Jenkins - The Man Behind The Curtain

Written by: Steve Harris
5 min read
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While most of the cloud world was obsessed with price reductions coming from Google and Amazon last week, some of the more astute observers picked up on what is ultimately an even more important theme.

Right. Google seems to have understood very deeply that the key to upping the competitive game with Amazon and Microsoft in the public cloud is through developers. More than live migration and race-to-the-bottom pricing, they know that they can use their savvy as developers to differentiate the platform for developers. They use the phrase “meeting developers where they are,” and have committed big time to using Jenkins - as Google's Chris Smith put it - as the “man behind the curtain” to orchestrate continuous delivery from code to production.

1411 People Stared in Awe at the Mighty Power of the Jenkins Update Center During Google Cloud Platform Live

That phrase “meeting developers where they are” is kind of interesting, too, almost un-Google like. They’re not inventing a new Google-icious CI or build tool. They’re giving developers what they’re used to and are productive with - IntelliJ (aka Android Studio), Git, Jenkins, Maven and Gradle. They’re glueing those powerful tools together in a simple flow that fits seamlessly across their properties and Google Cloud Services, all leading toward deployment on Google Compute Engine and App Engine and Android devices.

That’s a pretty expansive vision, a fundamental change to the way developers build, test and deliver applications in the cloud world. A real platform play. It’s something we at CloudBees have been delivering on for a while now and that our customers have been depending on 24x7 to run their businesses. Here are a few of the important things we've learned in our journey to delivering the most advanced developer-centric Platform as a Service in the market:

  • Hybrid is reality, and will be for a long time. We love the cloud and run our business on it, but most businesses have existing investments (technical, capital and procedural) that are reality for them. Those businesses and the developers in them want to use the cloud, too. So, you need to live in both worlds and connect those worlds. For continuous delivery to be meaningful to the developers living in this hybrid world, you need to bridge them securely and painlessly, and that’s particularly true for people in the enterprise. That's why we've invested in things like RBAC, on-prem executors, VPN connectivity, and SAML support. Meeting developers where they are sometimes means you need to meet them in their own data center.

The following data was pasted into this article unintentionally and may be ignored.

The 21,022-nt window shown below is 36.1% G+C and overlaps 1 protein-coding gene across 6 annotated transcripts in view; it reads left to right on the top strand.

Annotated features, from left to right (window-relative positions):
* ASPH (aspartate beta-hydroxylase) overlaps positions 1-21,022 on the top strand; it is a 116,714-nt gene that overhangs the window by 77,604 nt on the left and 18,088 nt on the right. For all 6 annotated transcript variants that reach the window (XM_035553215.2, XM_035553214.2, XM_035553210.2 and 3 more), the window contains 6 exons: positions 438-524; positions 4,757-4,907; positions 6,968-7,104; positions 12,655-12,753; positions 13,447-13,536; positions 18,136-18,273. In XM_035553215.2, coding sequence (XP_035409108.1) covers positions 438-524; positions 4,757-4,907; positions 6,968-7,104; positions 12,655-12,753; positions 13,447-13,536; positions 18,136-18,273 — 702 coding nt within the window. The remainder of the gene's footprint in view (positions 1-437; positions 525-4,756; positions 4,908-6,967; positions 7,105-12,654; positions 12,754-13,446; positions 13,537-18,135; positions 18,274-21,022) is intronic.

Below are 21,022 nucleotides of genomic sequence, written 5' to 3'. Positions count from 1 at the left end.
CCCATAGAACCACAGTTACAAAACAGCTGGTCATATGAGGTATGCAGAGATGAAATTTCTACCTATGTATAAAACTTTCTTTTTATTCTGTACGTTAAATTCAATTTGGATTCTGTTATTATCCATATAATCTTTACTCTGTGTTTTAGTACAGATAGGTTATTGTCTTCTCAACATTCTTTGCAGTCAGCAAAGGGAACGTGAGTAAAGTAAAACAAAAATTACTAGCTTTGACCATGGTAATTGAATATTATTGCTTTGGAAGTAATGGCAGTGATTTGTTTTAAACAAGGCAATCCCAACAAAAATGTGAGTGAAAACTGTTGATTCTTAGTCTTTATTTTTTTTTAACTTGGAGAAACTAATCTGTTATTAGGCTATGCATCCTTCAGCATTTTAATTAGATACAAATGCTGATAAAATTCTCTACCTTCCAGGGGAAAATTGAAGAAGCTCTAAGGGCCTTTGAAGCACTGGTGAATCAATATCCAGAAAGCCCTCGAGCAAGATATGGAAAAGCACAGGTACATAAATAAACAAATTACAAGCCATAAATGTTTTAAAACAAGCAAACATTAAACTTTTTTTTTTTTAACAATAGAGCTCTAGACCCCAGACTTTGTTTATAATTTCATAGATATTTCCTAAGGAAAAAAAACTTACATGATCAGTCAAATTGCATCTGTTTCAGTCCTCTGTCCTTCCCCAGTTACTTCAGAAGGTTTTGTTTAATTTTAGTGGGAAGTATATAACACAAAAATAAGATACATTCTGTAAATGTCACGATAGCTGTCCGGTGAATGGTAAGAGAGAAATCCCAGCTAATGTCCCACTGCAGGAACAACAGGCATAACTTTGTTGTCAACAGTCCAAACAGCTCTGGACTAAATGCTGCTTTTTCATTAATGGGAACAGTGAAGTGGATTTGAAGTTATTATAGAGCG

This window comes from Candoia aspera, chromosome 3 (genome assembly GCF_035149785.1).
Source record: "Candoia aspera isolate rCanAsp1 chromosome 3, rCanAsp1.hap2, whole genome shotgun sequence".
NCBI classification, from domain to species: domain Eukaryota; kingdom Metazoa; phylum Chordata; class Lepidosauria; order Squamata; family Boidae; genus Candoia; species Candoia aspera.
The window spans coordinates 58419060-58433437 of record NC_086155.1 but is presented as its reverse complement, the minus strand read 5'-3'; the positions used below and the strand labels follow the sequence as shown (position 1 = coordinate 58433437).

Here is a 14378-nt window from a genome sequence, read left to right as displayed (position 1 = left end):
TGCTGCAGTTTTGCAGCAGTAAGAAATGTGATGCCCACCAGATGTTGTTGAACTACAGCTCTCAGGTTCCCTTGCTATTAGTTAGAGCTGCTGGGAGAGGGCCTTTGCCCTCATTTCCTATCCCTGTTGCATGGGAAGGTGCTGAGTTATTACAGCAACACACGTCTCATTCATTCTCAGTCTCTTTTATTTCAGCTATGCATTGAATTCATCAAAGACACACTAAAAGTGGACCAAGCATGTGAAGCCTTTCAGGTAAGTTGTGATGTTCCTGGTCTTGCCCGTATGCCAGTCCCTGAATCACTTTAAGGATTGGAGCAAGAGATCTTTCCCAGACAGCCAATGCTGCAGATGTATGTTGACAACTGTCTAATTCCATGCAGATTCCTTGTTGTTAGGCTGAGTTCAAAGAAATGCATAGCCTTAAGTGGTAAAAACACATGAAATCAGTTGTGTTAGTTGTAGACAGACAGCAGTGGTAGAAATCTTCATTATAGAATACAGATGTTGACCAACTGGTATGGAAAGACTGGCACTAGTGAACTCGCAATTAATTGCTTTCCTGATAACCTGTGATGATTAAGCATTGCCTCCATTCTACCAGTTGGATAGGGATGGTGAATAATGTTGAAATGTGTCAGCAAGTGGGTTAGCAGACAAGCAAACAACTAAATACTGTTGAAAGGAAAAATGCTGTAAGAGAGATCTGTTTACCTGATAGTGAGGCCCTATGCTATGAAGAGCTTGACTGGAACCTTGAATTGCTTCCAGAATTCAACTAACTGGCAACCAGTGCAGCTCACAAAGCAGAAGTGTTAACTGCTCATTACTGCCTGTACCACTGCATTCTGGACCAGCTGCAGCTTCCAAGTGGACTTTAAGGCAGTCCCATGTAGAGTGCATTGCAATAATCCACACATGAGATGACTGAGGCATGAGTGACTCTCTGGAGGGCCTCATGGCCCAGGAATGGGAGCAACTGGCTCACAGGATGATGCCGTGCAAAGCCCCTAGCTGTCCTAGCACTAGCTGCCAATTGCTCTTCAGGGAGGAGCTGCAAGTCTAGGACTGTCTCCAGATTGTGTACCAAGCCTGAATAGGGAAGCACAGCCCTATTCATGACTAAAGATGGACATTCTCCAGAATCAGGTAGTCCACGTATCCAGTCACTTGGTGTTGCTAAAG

• Continuous integration - and continuous delivery even more so - requires connections to all kinds of surrounding systems. This is one of the reasons Jenkins is so incredibly popular, because if you can’t do that using one of the 900 or so plugins in Jenkins today, you can build one yourself. Heck, that’s why Google is using it, too! Part of the “trick” of providing Jenkins as a hosted service is to do it in a way that exposes the flexibility and community-powered plugin set. The Update Center is the window into those plugins, so it's nice to see it being visible in Google's demo. Ultimately, all this relates to "running at scale" - supporting teams and the larger scale business processes that developers live within. Those developers will demand direct access and tweaks to the plugins and the ecosystems they unlock. Developing and deploying a web or mobile app is often just a part of a bigger chain of automation, which often spans reusable common libraries into post-deployment testing. Giving teams of developers the tools to collaborate and thrive within this kind of larger flow, continuously - that’s running at scale.

  • Community is key. The great thing about the Jenkins project is that Jenkins itself is built to encourage community, and it is operated to build community. Like any community, it has leaders and highly engaged participants. But, it also welcomes people who jump in and dabble, who do a quick project to solve a specific problem, or who extend the work of others. People participate because their investment pays back and often makes them feel good at the same time. So Google, my advice to you is to jump in. Don’t just keep the butler downstairs waiting for you to ring the bell for CI service. Come on down and have a beer with the rest of us. I guarantee you’ll be welcomed!

This last week was a big one for cloud. The message should be crystal clear for competitors to the Google Cloud Platform. If you want to leapfrog Amazon (or Amazon: if you want to avoid being leapfrogged), you need to connect with developers. Those developers have long ago gotten used to instant access to on-demand infrastructure. Yawn... has the price dropped again? They want to consume a service, not build it if it’s not core to the problem they’re solving for the business. What’s more interesting to these developers and the people who employ them - and whose businesses depend on them - is how to create, update and deliver better software faster, continuously. The man behind the curtain to make that happen, to put the power of community and connectivity to work, turns out to be Jenkins.

-- Steven G. Harris

Steven Harris is senior vice president of products at CloudBees.
Follow Steve on Twitter.

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